So this set the stage for a rather important moment in trade union history, in my view, which was in 2012 was the 20th anniversary of the Rio Summit, the Earth Summit of 1992. In 2012, it was again in Rio and there was a big conference hall of unions, just unions, saying what are our demands of this Earth Summit. And the issue of climate change and the green economy came up, was the main focus of the trade union assembly. And something very significant happened there; I was privileged enough to be in the room. The U.N. Environment Programme, the various agencies, the World Bank, got up and addressed this trade union audience and said, “The transition to a low-carbon economy is inevitable, and all we need to do is try to make sure we have a just transition, and we can leave it to market forces to address this problem called climate change.”

The reaction was very, very angry from the group. These were mostly unions from Latin America, but there were also very many representatives from unions from around the world. And they said, “You’ve got to be kidding.” The International Energy Agency has said that from 1990 to 2012 that emissions have gone up 61 percent. Now think of that in historical terms. We’re talking about a brief moment in history, 20 or so years, and emissions going up 61 percent. That was 2012. Since then they’ve continued to rise. They’ve slowed down a little bit but they’ve gone up again this year. So emissions keep going up, so where is this transition to a low-carbon economy?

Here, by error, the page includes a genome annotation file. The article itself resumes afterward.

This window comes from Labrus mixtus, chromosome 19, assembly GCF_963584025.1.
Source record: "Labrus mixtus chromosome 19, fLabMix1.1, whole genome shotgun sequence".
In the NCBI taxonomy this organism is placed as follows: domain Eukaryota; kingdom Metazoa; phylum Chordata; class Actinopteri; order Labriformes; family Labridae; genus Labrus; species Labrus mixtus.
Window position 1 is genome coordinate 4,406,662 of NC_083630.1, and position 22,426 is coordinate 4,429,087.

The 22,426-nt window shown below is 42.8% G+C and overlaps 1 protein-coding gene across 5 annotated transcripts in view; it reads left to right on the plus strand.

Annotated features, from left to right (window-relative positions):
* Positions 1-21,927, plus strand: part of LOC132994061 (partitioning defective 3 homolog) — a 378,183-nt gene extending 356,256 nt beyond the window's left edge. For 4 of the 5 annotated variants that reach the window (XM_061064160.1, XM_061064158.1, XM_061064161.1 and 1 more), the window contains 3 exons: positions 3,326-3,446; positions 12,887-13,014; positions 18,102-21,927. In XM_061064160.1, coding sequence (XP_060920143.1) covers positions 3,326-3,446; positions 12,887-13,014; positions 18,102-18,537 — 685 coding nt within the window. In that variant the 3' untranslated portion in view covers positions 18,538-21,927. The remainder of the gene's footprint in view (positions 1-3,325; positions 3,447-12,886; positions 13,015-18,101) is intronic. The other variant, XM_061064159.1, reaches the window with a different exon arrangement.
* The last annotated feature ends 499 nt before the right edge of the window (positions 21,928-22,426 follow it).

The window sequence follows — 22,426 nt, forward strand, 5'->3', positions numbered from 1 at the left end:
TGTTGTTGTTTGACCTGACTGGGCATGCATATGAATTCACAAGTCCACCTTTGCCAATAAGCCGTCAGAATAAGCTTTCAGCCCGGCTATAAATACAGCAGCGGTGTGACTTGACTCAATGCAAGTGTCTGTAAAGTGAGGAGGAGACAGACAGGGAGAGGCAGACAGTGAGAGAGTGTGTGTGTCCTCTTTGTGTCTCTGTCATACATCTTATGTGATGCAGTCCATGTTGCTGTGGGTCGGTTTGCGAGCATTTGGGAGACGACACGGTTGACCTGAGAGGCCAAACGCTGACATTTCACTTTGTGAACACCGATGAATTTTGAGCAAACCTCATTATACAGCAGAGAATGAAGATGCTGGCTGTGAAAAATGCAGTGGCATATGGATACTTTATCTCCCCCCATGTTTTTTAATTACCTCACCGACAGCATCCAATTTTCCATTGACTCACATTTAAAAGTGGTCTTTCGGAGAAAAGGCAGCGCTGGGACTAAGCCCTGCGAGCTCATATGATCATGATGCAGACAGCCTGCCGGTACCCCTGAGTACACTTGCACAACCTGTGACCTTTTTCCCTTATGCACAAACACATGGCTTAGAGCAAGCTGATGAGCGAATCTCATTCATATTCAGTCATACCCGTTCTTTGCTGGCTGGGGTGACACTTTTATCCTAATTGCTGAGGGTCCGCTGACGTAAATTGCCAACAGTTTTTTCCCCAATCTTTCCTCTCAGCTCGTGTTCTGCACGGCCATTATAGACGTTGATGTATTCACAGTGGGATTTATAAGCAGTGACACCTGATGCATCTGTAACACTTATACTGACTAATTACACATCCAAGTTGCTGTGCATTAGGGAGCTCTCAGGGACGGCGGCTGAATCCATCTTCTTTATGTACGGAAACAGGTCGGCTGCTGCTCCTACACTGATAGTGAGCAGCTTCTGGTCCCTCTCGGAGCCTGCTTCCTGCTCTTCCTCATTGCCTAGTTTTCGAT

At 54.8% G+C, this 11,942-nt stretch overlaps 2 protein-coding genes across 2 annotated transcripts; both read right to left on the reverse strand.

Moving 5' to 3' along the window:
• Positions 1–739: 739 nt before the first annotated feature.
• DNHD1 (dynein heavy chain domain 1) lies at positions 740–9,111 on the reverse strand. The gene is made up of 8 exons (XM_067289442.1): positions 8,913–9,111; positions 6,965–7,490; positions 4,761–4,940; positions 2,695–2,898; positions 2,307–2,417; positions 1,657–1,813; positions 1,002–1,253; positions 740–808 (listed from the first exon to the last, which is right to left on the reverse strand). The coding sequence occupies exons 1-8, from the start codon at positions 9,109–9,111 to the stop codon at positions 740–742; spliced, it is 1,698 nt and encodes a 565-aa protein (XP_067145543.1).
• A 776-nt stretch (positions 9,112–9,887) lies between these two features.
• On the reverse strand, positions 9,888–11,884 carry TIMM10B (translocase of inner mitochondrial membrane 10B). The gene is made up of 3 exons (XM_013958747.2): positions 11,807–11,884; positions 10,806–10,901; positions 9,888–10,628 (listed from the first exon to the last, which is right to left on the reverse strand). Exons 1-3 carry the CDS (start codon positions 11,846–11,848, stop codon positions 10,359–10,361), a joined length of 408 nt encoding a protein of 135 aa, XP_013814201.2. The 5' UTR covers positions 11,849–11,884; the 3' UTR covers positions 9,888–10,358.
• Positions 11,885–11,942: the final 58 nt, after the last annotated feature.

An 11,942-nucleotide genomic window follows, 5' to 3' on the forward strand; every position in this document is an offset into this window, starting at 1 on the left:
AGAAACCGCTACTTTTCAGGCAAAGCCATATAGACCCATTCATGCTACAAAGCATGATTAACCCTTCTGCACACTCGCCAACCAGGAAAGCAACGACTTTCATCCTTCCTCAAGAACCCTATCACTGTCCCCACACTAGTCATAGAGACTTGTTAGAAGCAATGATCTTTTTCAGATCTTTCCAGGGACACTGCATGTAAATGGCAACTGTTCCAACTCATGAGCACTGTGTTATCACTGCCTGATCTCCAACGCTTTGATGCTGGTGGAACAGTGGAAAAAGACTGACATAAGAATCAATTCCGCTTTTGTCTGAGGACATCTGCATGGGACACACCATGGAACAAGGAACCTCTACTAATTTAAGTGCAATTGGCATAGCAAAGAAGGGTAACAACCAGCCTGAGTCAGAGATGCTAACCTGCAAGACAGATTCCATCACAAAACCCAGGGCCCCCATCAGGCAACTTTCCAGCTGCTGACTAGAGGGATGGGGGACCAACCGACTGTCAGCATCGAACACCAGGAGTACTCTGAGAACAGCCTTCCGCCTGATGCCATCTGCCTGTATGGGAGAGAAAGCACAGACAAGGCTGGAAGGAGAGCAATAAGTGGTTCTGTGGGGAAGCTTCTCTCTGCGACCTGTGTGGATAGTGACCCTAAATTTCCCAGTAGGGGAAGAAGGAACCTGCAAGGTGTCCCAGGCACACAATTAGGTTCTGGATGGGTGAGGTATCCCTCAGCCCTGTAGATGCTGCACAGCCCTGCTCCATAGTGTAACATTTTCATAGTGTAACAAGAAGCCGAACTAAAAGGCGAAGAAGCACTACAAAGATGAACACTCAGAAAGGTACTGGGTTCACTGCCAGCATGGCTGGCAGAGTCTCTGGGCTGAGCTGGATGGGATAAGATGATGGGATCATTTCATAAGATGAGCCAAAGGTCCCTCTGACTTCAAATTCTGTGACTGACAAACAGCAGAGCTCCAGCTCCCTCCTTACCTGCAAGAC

The unions also said, “Everywhere we go, especially in the global South, extractionism is running rampant: fracking, drilling, mining, mountaintop removal. Extra-judicial killing, assassination of environmental and trade union leaders who oppose this agenda.” So a resolution was developed on the floor that said there needed to be a reclaiming and defense of the Commons, that the market could not produce sustainable economy or a sustainable ecological situation, and that we have to reclaim to the public what had been privatized, particularly in the energy sectors, and extractionism has to stop; there’s no point saying we can have a few incentives or market signals to get us out of this.

Meanwhile, of course, the carbon price that Nicholas Stern said was going to be introduced, was tried in Europe, and it was supposed to be in place now globally, at the level of around a hundred dollars a ton. In the ensuing 12 years, only 13 percent of global emissions are priced, and the vast majority are priced at under ten dollars a ton, which means it has – read my lips, please – no effect whatsoever on reducing emissions; the price is too low.

We need public renewable power. It’s crucially important to put forward this idea at this point in time. When we interrogate the economics of renewable power, what we see is this: the single most expensive part of it is the borrowing of capital. We need to lower the cost of capital. How do we do that? The best thing to do is not have private companies do it. (Applause)

Sean Sweeney is coordinator of Trade Unions for Energy Democracy and director of the International Program on Labor, Climate and Environment at the Murphy Institute, City University of New York. The preceding talk was recorded at a Feb. 24 teach-in sponsored chiefly by 350CT.org and the Connecticut Chapter of Sierra Club. Learn more about the movement promoting publicly-owned renewable energy resources by visiting “Teach-in for a Livable World! Climate Justice Now!”; Connecticut chapter of 350.org at 350ct.org; Connecticut chapter of the Sierra Club at ctsierraclub.wixsite.com/sierraclub-ct; Trade Unions for Energy Democracy at unionsforenergydemocracy.org;and the Joseph S. Murphy Institute for Worker Education and Labor Studies.

This interview was previously broadcast on Feb. 28, 2018.